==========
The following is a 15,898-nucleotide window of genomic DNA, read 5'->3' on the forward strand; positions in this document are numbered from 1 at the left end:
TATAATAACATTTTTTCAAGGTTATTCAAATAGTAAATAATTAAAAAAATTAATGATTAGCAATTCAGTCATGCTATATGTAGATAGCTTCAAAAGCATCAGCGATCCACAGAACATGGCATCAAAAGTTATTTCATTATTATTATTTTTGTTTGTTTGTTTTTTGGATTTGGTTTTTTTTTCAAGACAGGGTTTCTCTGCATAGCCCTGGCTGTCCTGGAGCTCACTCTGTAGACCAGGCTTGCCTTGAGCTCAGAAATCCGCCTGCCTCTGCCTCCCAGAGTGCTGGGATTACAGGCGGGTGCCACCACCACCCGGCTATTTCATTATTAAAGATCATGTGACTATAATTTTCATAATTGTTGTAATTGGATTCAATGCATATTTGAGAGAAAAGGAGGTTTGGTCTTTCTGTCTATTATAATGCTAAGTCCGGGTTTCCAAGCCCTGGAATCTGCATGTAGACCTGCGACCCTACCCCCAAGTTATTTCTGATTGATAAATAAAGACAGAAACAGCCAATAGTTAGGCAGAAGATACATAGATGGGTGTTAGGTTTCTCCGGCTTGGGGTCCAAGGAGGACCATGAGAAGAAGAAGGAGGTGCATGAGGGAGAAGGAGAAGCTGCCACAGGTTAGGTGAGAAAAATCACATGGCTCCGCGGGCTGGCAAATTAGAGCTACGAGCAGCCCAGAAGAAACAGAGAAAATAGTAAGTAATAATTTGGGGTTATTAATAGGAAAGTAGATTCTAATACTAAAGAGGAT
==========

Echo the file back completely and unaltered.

The following is a 15,898-nucleotide window of genomic DNA, read 5'->3' on the forward strand; positions in this document are numbered from 1 at the left end:
TATAATAACATTTTTTCAAGGTTATTCAAATAGTAAATAATTAAAAAAATTAATGATTAGCAATTCAGTCATGCTATATGTAGATAGCTTCAAAAGCATCAGCGATCCACAGAACATGGCATCAAAAGTTATTTCATTATTATTATTTTTGTTTGTTTGTTTTTTGGATTTGGTTTTTTTTTCAAGACAGGGTTTCTCTGCATAGCCCTGGCTGTCCTGGAGCTCACTCTGTAGACCAGGCTTGCCTTGAGCTCAGAAATCCGCCTGCCTCTGCCTCCCAGAGTGCTGGGATTACAGGCGGGTGCCACCACCACCCGGCTATTTCATTATTAAAGATCATGTGACTATAATTTTCATAATTGTTGTAATTGGATTCAATGCATATTTGAGAGAAAAGGAGGTTTGGTCTTTCTGTCTATTATAATGCTAAGTCCGGGTTTCCAAGCCCTGGAATCTGCATGTAGACCTGCGACCCTACCCCCAAGTTATTTCTGATTGATAAATAAAGACAGAAACAGCCAATAGTTAGGCAGAAGATACATAGATGGGTGTTAGGTTTCTCCGGCTTGGGGTCCAAGGAGGACCATGAGAAGAAGAAGGAGGTGCATGAGGGAGAAGGAGAAGCTGCCACAGGTTAGGTGAGAAAAATCACATGGCTCCGCGGGCTGGCAAATTAGAGCTACGAGCAGCCCAGAAGAAACAGAGAAAATAGTAAGTAATAATTTGGGGTTATTAATAGGAAAGTAGATTCTAATACTAAAGAGGAT